Jan 04, 2023
Prince: The Tragic Intestate Death of a Musical Legend
Prince left a legacy but had no estate plan. Learn why having one is essential for everyone's future.
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With the New Year fast approaching, most of us are in a reflective mood. What did we accomplish in 2022? And what can we do better in 2023?
For a lot of people, the answer to the last question is: create an estate plan. The sudden and violent appearance of the pandemic has taught us that you can never be sure what the future holds, but that doesn’t mean you can’t plan for it.
According to a recent survey by Caring.com, the pandemic has inspired a 50% increase in the number of 18 to 34-year olds with an estate plan, and those who survived a serious case of COVID-19 are 66% more likely to draw up a will than those who did not. If you have yet to put one together, here are 5 reasons why you should consider an estate plan for the New Year.
Estate planning conversations are not always comfortable. When you’re baking Christmas shortbreads, wrapping gifts, and decorating the tree, the last thing you feel like talking about is end-of-life planning and who should take care of the kids if something happens to you.
However, family get-togethers represent an opportune time because you can have face-to-face conversations, address their questions and concerns, and rest assured that they understand and support your wishes.
Perhaps the best way to understand the importance of an estate plan is to consider the alternative. For example:.
By putting together an estate plan that includes a will and provisions for a healthcare proxy or power of attorney, you can spare your loved ones the stress of an unwanted outcome.
The holidays can be pretty hectic, but you’re mainly busy with family-oriented responsibilities. As you indulge in a flurry of baking, decorating, and shopping, you have an opportune time to talk to loved ones about your future.
If you want to draw up a will and name your brother as executor, you can have a conversation with him about it while you’re both heading to the airport to pick up your parents. Should you want to talk to your sister about naming her and her husband as guardians for your children, you can do so when you’re all relaxing after a holiday dinner.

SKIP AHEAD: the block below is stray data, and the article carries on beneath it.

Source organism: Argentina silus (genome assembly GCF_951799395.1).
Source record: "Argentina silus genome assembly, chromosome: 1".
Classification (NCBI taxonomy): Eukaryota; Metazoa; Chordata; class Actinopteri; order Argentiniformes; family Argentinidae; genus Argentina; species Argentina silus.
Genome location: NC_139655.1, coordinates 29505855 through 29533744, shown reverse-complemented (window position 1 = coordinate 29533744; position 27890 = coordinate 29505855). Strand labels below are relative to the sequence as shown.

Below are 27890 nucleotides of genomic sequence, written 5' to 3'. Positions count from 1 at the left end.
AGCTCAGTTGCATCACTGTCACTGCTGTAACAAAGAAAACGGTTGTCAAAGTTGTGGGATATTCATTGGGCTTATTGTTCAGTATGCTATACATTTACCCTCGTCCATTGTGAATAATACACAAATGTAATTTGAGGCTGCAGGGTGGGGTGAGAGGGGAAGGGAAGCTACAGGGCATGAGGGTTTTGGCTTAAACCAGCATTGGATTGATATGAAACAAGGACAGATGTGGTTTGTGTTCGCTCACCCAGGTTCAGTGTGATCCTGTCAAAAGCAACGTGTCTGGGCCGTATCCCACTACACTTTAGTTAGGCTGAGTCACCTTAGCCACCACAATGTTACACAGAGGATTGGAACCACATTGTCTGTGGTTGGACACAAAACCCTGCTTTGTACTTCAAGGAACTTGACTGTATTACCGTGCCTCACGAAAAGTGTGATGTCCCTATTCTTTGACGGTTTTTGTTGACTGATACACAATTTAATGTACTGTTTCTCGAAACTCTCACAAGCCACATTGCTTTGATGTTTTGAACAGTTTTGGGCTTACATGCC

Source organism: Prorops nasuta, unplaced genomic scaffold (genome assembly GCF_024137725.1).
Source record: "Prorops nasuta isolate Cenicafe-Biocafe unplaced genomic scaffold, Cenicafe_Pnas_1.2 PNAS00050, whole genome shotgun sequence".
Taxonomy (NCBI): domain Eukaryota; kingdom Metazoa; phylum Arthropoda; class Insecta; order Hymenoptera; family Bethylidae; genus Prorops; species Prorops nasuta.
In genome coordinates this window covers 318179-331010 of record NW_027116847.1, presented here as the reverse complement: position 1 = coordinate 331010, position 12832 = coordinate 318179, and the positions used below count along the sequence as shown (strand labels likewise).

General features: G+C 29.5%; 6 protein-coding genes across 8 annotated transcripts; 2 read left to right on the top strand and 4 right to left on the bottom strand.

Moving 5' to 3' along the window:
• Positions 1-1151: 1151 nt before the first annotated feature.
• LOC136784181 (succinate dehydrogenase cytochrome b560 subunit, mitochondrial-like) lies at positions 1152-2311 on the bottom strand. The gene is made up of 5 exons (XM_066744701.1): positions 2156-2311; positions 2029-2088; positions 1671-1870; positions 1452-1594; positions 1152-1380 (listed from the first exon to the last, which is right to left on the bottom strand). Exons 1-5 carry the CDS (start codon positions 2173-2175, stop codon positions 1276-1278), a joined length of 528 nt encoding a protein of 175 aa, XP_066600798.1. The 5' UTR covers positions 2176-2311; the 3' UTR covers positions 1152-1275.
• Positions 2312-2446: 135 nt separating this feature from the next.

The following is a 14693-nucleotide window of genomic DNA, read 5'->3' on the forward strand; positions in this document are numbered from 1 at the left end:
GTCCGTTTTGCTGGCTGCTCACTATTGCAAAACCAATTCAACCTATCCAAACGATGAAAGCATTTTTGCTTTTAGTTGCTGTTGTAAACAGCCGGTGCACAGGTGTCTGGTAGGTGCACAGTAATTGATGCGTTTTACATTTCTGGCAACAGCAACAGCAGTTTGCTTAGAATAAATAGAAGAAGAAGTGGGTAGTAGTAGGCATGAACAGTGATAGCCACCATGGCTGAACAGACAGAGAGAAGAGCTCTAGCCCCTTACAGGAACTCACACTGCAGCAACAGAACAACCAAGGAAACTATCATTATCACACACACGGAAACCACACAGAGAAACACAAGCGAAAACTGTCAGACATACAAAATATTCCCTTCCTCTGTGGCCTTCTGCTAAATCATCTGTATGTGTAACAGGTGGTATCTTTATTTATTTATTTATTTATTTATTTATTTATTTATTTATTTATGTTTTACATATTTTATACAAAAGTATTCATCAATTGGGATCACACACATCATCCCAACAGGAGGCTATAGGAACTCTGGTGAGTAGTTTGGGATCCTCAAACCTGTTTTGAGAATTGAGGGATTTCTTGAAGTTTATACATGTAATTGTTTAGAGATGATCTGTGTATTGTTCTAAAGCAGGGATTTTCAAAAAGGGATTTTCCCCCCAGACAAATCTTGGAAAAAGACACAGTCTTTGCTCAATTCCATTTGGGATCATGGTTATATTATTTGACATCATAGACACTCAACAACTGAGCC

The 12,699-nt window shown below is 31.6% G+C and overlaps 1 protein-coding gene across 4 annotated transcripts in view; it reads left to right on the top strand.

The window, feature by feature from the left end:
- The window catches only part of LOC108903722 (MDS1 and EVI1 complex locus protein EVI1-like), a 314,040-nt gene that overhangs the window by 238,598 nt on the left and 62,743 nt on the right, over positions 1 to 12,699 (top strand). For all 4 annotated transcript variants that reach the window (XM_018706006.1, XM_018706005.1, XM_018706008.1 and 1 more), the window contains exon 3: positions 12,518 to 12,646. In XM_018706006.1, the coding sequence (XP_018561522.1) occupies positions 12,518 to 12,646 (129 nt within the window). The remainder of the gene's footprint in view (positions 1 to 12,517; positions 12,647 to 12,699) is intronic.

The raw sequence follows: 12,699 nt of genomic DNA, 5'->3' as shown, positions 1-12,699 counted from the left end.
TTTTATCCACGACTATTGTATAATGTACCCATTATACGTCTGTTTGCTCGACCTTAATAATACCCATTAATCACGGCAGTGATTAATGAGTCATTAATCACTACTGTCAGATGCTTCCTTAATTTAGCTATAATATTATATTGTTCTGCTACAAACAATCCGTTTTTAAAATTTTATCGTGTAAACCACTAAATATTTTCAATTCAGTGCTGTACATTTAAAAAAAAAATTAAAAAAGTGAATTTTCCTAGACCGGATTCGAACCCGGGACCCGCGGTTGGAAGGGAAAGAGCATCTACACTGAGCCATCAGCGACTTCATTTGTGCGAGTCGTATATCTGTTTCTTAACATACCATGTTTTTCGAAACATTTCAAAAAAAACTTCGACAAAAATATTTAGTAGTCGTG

Have you ever noticed how big things happen during the holiday season? People propose to their long-term partners in front of the Christmas tree or announce the coming of a new arrival while gifts are being unwrapped.
You may find yourself welcoming a new son or daughter-in-law or grandchild in 2023. Why not create an estate plan that includes an education fund for the baby or adds your child’s new spouse to your list of beneficiaries?
An estate plan can even help you and your family deal with the news that’s less than positive. For example, if your grandson has been diagnosed with a developmental disability, setting up a special needs trust can provide for their future without jeopardizing their access to public benefits.
The holidays are a time when presents are exchanged, and not all of them are gift certificates or the latest electronics. During this time, many families give one another large sums of money or expensive items like cars or real estate. Search ‘new car for Christmas’ on YouTube and you’ll be flooded with results (and some pretty hilarious reactions).
If your parents decide to surprise you with a bow-decked BMW in your driveway, you’ll want to take it for a spin first. But then you should consider how you want your family to manage it if something happens to you. An estate plan can cover the new car and any other important assets you may have.
While planning for your loved ones and minimizing the effect of probate on your estate are both fundamental reasons for estate planning, they aren’t the only ones. A well-rounded plan will also provide for your future.
In the event you become incapacitated (or unreachable due to travel or other reasons) a revocable or living trust will hold your money and property for your benefit while you are alive and names the beneficiaries who will receive your property after you die. An irrevocable trust can protect your estate from creditors should you ever run into financial difficulties.
It is also important to name a durable power of attorney to make decisions on your behalf if you become physically or mentally disabled. A living will and healthcare proxy, agent or power of attorney can help ensure that you receive the medical care you need and want when you are unable to make decisions for yourself.
Holidays are a time when the whole family comes together to celebrate the season and all they have to be grateful for. This is a time for closeness and looking forward to the future, making it the perfect time to protect yourself and your family with a complete estate plan during 2023.
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